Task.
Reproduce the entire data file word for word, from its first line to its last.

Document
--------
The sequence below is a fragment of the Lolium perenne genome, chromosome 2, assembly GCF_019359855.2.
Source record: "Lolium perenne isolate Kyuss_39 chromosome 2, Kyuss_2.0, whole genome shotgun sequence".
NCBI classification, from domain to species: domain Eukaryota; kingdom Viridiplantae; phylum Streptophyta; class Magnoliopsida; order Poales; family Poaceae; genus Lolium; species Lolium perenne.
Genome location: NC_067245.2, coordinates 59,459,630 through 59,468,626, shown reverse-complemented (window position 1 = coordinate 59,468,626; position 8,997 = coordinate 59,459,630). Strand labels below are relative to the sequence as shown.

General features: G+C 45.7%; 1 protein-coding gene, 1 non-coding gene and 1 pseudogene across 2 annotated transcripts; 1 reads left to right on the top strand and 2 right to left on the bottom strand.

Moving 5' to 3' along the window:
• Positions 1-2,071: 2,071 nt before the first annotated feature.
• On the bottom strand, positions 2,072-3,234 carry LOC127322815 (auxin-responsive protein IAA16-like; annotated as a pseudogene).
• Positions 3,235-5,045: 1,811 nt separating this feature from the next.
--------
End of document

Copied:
The sequence below is a fragment of the Lolium perenne genome, chromosome 2, assembly GCF_019359855.2.
Source record: "Lolium perenne isolate Kyuss_39 chromosome 2, Kyuss_2.0, whole genome shotgun sequence".
NCBI classification, from domain to species: domain Eukaryota; kingdom Viridiplantae; phylum Streptophyta; class Magnoliopsida; order Poales; family Poaceae; genus Lolium; species Lolium perenne.
Genome location: NC_067245.2, coordinates 59,459,630 through 59,468,626, shown reverse-complemented (window position 1 = coordinate 59,468,626; position 8,997 = coordinate 59,459,630). Strand labels below are relative to the sequence as shown.

General features: G+C 45.7%; 1 protein-coding gene, 1 non-coding gene and 1 pseudogene across 2 annotated transcripts; 1 reads left to right on the top strand and 2 right to left on the bottom strand.

Moving 5' to 3' along the window:
• Positions 1-2,071: 2,071 nt before the first annotated feature.
• On the bottom strand, positions 2,072-3,234 carry LOC127322815 (auxin-responsive protein IAA16-like; annotated as a pseudogene).
• Positions 3,235-5,045: 1,811 nt separating this feature from the next.